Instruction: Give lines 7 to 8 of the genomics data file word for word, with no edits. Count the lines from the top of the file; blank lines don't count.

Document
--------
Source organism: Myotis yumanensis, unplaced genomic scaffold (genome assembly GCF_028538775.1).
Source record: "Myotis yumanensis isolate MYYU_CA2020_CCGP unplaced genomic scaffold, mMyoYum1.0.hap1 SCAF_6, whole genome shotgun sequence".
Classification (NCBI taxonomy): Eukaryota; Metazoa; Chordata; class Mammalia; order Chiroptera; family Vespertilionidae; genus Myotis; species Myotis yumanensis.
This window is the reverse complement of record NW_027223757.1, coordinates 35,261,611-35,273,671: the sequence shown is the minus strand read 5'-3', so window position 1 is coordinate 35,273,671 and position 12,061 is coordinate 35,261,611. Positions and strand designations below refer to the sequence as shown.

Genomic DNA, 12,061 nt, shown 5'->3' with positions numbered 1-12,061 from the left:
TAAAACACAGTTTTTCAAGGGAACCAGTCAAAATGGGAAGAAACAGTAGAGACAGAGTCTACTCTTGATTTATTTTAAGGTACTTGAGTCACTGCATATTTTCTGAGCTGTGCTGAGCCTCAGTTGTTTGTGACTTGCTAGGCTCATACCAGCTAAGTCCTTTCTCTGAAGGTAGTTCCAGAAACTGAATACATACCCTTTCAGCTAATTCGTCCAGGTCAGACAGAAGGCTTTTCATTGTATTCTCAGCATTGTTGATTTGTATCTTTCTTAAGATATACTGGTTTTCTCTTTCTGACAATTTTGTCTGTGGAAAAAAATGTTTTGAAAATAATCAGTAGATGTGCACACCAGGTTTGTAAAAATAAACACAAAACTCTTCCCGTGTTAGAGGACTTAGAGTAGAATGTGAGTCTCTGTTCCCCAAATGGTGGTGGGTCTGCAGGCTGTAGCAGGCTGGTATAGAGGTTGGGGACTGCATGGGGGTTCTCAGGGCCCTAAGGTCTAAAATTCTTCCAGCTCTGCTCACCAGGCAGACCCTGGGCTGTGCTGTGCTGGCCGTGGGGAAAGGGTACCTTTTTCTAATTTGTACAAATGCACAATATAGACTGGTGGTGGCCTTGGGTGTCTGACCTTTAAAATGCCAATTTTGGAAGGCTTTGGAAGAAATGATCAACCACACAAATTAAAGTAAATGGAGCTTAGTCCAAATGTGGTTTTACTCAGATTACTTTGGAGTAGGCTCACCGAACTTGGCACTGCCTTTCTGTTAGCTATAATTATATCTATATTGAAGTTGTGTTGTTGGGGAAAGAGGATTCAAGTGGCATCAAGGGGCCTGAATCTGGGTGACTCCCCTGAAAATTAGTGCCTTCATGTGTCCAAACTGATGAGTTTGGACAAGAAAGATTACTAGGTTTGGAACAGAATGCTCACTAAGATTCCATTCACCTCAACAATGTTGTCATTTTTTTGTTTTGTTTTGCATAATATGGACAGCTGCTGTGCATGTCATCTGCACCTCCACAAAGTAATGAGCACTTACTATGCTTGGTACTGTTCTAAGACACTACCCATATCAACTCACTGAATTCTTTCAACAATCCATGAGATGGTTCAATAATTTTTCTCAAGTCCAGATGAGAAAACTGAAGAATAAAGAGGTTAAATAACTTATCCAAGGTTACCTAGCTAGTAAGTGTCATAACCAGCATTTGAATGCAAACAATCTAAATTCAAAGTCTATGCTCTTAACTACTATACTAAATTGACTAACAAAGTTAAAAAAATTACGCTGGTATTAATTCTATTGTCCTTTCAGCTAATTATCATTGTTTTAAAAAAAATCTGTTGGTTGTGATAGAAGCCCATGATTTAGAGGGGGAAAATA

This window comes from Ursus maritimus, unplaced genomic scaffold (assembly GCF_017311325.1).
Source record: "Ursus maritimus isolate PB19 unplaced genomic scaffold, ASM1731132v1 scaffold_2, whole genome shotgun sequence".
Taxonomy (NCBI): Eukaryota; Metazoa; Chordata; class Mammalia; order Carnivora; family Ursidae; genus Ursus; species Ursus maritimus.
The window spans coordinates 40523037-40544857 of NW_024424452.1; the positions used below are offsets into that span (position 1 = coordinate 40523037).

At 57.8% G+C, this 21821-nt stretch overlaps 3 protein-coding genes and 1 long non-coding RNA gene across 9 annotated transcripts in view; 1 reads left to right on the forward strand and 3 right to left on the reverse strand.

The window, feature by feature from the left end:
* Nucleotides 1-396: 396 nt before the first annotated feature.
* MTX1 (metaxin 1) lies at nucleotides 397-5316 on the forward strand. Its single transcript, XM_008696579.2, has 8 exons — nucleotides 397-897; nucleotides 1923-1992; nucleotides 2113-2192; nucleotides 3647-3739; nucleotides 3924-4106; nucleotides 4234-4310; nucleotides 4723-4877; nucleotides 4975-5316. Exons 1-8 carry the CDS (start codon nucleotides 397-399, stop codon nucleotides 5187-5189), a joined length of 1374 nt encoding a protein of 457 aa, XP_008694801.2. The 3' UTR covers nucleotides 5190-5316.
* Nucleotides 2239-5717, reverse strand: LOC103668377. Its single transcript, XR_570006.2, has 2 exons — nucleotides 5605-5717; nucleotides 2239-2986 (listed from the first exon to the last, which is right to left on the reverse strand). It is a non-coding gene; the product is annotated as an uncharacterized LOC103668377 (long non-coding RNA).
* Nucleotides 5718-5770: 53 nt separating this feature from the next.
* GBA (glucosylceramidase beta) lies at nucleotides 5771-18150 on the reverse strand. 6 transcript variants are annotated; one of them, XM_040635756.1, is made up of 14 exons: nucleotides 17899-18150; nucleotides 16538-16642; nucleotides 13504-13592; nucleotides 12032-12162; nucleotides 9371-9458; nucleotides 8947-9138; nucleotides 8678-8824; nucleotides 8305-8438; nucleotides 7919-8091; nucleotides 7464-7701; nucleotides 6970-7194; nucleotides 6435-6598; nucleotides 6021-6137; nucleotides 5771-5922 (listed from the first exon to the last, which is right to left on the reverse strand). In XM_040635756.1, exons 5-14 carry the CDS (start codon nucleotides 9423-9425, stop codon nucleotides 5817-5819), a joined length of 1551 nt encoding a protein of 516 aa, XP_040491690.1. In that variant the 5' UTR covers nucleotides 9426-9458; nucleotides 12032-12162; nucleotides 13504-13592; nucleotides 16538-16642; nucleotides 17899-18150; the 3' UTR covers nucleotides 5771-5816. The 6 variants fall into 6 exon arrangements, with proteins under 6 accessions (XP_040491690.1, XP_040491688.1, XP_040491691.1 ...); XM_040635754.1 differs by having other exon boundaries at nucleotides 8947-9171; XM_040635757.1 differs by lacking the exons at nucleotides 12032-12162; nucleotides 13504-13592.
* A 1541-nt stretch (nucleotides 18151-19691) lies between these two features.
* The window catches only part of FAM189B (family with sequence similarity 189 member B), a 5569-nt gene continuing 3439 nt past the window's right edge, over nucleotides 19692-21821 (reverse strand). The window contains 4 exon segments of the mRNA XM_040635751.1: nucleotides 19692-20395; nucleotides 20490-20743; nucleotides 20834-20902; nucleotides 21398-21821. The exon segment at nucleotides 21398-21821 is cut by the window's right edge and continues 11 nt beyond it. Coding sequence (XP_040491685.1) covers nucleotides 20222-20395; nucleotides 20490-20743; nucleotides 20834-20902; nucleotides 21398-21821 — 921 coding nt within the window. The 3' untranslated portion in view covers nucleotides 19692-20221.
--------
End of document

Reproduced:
This window comes from Ursus maritimus, unplaced genomic scaffold (assembly GCF_017311325.1).
Source record: "Ursus maritimus isolate PB19 unplaced genomic scaffold, ASM1731132v1 scaffold_2, whole genome shotgun sequence".